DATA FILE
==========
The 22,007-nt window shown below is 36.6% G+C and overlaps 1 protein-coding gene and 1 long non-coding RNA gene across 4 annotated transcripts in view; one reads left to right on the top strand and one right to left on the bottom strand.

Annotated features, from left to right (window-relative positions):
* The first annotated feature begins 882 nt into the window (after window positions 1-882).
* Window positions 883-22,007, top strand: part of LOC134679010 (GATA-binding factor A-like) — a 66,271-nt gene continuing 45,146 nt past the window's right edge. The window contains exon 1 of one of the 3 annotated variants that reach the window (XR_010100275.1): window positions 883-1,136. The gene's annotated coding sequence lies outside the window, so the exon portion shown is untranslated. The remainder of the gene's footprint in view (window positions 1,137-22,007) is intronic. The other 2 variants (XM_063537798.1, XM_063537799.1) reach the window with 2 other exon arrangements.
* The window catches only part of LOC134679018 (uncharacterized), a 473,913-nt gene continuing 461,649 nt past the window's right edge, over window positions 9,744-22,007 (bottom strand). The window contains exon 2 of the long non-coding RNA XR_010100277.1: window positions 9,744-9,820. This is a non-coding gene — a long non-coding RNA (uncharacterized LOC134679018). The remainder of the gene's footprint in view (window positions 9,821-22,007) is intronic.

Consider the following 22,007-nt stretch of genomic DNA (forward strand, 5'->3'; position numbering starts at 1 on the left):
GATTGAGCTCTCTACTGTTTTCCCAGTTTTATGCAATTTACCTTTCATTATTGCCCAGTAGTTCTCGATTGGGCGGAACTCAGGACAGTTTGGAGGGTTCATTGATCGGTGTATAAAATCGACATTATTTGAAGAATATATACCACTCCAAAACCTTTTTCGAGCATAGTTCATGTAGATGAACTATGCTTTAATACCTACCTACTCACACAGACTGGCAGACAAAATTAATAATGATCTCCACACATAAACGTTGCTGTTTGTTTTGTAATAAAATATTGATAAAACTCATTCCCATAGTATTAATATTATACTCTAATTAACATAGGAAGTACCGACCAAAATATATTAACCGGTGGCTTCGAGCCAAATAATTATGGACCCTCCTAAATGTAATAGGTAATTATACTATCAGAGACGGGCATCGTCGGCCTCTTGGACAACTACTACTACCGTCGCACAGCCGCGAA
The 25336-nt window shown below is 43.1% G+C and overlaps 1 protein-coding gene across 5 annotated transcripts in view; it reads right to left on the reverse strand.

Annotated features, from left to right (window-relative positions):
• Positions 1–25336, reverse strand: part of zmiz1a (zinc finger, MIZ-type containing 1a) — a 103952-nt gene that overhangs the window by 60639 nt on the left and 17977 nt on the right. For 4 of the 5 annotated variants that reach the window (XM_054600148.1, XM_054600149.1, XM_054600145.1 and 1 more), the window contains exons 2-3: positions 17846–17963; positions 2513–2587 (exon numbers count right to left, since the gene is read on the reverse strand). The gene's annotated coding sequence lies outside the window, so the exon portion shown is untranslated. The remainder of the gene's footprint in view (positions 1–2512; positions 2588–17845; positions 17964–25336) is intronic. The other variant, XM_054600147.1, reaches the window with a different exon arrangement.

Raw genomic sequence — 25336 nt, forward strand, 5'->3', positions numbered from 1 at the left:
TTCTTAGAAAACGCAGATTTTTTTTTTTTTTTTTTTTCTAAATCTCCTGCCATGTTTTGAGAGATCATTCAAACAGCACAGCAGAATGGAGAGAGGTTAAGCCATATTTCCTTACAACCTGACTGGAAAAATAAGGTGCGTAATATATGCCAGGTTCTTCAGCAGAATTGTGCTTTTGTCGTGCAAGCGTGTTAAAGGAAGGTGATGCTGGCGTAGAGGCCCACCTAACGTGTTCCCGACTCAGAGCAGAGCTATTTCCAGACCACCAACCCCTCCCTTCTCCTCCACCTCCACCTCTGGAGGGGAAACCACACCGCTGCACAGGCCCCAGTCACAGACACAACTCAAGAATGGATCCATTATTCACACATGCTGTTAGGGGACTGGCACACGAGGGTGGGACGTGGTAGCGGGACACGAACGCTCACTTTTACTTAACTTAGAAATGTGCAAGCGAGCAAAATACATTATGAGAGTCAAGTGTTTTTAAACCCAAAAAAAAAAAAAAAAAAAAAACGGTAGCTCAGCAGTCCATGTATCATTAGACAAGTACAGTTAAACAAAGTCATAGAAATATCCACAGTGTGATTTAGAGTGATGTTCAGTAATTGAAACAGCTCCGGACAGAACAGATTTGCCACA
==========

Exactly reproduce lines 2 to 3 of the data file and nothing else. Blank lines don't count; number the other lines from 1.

Annotated features, from left to right (window-relative positions):
* The first annotated feature begins 882 nt into the window (after window positions 1-882).